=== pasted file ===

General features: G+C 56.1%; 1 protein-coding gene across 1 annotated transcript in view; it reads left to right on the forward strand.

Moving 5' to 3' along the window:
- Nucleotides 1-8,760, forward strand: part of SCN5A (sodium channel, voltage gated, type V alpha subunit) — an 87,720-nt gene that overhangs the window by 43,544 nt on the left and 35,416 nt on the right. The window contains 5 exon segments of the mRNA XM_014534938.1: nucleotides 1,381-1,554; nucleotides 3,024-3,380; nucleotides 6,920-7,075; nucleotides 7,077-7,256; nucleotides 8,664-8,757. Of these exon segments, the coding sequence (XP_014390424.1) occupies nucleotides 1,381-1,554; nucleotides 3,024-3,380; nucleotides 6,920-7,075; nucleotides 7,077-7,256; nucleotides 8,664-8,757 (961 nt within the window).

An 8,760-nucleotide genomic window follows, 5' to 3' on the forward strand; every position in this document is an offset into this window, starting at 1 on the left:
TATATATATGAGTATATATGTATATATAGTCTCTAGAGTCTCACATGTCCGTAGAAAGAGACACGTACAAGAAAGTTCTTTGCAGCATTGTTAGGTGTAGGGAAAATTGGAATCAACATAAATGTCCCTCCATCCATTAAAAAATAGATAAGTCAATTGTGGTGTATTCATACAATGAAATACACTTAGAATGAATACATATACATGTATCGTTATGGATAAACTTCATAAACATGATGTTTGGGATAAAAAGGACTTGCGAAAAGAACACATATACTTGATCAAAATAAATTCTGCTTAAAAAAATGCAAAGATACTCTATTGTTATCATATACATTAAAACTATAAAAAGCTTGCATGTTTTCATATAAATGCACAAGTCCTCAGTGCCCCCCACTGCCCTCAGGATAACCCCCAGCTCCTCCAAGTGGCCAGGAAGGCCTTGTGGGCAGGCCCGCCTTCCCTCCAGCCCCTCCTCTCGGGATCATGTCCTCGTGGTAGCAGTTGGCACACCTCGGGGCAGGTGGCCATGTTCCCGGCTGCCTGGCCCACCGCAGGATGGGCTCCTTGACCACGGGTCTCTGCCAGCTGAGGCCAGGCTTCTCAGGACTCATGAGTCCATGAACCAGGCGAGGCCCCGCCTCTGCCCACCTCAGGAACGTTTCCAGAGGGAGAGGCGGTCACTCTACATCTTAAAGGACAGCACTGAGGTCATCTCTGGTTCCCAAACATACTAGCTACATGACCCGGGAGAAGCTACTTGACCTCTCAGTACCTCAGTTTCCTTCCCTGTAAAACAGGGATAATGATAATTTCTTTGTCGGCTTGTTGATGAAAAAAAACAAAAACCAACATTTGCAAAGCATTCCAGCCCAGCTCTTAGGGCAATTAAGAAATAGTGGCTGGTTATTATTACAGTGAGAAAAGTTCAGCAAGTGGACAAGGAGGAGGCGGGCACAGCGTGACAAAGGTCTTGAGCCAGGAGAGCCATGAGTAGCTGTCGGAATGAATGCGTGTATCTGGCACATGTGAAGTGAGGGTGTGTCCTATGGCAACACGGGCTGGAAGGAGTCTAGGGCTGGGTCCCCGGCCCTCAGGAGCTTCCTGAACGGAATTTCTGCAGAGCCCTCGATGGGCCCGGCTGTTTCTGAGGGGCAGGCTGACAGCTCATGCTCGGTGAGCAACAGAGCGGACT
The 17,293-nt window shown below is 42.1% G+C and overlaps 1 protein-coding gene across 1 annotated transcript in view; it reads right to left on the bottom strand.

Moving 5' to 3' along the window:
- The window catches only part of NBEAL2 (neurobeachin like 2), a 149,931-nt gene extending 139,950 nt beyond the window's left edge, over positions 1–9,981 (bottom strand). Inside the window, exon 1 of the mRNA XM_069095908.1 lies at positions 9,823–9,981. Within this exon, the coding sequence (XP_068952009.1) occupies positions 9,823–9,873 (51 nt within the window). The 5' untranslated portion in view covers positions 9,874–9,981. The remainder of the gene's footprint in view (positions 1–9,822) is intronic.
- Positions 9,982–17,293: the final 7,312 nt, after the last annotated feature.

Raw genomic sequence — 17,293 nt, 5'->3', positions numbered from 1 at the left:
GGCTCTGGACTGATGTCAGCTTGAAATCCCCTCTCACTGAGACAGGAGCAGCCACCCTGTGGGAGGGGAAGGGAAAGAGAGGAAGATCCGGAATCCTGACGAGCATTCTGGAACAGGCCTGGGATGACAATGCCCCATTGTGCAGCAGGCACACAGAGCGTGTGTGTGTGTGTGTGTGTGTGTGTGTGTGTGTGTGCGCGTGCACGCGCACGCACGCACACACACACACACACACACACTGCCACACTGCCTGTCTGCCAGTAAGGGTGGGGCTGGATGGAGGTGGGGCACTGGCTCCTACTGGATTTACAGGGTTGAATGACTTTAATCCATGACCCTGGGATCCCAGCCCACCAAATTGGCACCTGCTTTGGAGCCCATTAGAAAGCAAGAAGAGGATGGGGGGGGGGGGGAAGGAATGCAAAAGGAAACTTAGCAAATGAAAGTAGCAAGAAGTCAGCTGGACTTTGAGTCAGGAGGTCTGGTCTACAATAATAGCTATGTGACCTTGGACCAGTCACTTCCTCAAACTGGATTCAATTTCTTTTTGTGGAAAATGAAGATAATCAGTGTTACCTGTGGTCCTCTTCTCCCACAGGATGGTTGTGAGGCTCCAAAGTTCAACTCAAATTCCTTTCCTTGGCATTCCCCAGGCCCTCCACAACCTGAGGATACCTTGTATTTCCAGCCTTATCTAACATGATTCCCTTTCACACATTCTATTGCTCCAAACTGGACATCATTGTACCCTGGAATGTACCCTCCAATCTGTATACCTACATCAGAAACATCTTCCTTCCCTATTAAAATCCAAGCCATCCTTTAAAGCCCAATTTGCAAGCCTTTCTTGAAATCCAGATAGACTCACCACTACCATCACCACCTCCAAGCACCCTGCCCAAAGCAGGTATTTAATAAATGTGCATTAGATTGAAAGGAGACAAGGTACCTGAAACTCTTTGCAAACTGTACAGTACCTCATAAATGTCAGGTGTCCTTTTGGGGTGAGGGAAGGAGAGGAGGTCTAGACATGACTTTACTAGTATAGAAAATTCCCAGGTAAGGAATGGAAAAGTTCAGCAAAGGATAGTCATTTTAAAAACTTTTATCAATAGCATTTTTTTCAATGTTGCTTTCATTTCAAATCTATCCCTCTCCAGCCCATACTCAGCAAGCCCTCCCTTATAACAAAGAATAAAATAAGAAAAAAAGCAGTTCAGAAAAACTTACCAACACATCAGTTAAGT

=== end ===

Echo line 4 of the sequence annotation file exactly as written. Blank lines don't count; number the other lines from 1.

An 8,760-nucleotide genomic window follows, 5' to 3' on the forward strand; every position in this document is an offset into this window, starting at 1 on the left: